Radiant only has 90° rotation options by default so to use smaller angles of rotation you have to use the 'Arbitrary Rotation' option from the 'selection' menu. You can do the following 'by eye' or work out some math to get the initial rotational angle you need 360 (full circle) divided by the number of steps you want to have in the spiral. Doing the latter means that the brush prefab may need adjusting to you don't get any gaps you didn't anticipate between the steps.
'Alt+Shift+LMB' to select the prefab ('Shift+LMB' will selected individual parts of the group) and duplicate it. Leave it selected (it you 'Shift' duplicated you'll need to reposition the prefab so it sits directly on top of the original).
In the main editor menu find and select 'Selection » Rotate » Arbitrary Rotation' to open up the dialogue box.
In the dialogue box type a value ('15' was used in this example) and press 'Apply'; the selected brush prefab will rotate by that amount. Press OK (or 'Cancel') to close the pop up box.
In order to get this to work correctly and to make sure the brushwork prefab doesn't distort too much, make sure you only use the original selected prefab from which to do the rotations, incrementing the angle with each iteration of the prefab; 15, 30, 45, 60, and 75.
Once the prefabs needed for the steps have been rotated it will result in a quarter turn that allows you to then duplicate the whole lot and have the bottom step fit with the top of the previous section when stacking the stairs.
Before doing that the individual steps need to be stacked on top of each other.
If you haven't got the 'Z' axis view open (it's usually locked onto the left hand side of the main grid view) then use 'Ctrl+TAB' to toggle through the editors grid views to display either 'front' or 'side' view; this is to allow the manipulation along the 'Z' axis (up/down).
Select a prefab and move it upwards by the required depth. For optimum performance do not raise the steps above 16 units (one of the smaller blocks when using Radiant's default grid depth) if players or Bots/NPCs need to navigate the area in which the steps will be used.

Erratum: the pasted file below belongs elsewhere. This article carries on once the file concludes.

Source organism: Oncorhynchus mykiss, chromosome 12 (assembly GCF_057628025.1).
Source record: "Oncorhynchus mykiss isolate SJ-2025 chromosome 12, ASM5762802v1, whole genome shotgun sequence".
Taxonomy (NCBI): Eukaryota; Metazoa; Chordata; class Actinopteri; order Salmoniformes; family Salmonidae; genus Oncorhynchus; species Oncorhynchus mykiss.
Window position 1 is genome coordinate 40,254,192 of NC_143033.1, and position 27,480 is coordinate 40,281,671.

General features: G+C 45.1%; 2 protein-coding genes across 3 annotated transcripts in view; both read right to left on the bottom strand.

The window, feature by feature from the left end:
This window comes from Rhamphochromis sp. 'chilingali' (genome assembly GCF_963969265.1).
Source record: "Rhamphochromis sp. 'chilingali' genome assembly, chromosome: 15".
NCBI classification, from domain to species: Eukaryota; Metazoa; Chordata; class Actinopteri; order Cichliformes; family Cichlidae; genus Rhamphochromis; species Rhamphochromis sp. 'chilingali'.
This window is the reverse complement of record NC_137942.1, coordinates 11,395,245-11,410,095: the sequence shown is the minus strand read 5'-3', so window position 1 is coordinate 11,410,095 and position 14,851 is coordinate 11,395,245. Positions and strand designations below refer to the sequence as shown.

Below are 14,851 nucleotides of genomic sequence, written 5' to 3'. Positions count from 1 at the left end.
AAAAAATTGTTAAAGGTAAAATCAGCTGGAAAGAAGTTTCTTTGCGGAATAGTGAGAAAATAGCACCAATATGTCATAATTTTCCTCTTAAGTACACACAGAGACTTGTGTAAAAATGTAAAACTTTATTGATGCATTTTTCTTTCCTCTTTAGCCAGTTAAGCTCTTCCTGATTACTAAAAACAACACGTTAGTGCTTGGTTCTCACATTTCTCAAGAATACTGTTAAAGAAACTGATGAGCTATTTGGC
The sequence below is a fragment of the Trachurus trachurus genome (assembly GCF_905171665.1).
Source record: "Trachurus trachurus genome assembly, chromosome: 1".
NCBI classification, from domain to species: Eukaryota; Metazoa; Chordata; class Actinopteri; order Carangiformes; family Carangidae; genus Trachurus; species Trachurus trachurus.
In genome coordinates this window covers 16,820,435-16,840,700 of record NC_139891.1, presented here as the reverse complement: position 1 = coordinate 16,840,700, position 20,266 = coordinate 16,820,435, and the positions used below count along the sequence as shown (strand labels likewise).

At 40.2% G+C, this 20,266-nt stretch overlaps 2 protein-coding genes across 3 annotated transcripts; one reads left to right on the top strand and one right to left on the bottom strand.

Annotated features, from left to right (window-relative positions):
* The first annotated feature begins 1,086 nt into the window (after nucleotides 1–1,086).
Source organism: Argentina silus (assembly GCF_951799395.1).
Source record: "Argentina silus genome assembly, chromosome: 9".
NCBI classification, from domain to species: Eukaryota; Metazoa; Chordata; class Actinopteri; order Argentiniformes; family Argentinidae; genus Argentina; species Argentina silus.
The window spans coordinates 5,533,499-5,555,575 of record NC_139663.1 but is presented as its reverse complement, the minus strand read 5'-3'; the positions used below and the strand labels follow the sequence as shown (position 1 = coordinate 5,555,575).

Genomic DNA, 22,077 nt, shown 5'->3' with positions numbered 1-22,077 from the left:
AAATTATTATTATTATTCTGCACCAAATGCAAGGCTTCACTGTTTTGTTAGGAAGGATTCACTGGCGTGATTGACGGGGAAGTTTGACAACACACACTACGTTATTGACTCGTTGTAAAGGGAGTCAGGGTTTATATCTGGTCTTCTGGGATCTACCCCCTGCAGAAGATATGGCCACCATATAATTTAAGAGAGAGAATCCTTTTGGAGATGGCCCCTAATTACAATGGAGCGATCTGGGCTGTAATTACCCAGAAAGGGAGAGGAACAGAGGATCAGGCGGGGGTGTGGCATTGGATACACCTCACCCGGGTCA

Alt+Shift+LM will select and prefab unit.
Alt+Shift+LM hold & drag will 'paint select' multiple units.
Once you've rotated each section you should end up with a stepped 'fan'
Leaving the stacked steps in their default position after rotating the individual units can be a little tricky to work with, so what can be done now is to select one half of the stack and rotate it so that it sits over the unselected half of the prefab. Once there it simply needs to be moved upwards (or downwards) so the lower step of the upper half sits on the top step of the lower half.
Select all, un-group the objects ("RMB » un-group entity") and then regroup into a func_group to get a usable 180° turn and you're done. This should then produce a prefab that will 'lock' onto itself when further stacked upwards.
Design note : When duplicating and rotating the units in step six above, you may have noticed that a full 180° isn't required. The reason for this is to allow the steps to 'lock' onto each other as mentioned above where each completed step unit can sit on top of itself without the need to select and delete a stage.
Watch the following video walk through of the process of creating a set of spiral stairs before or after reading the text and image tutorial above as it will show the process as described above in 'real time'.
Spiral Staircase video walk through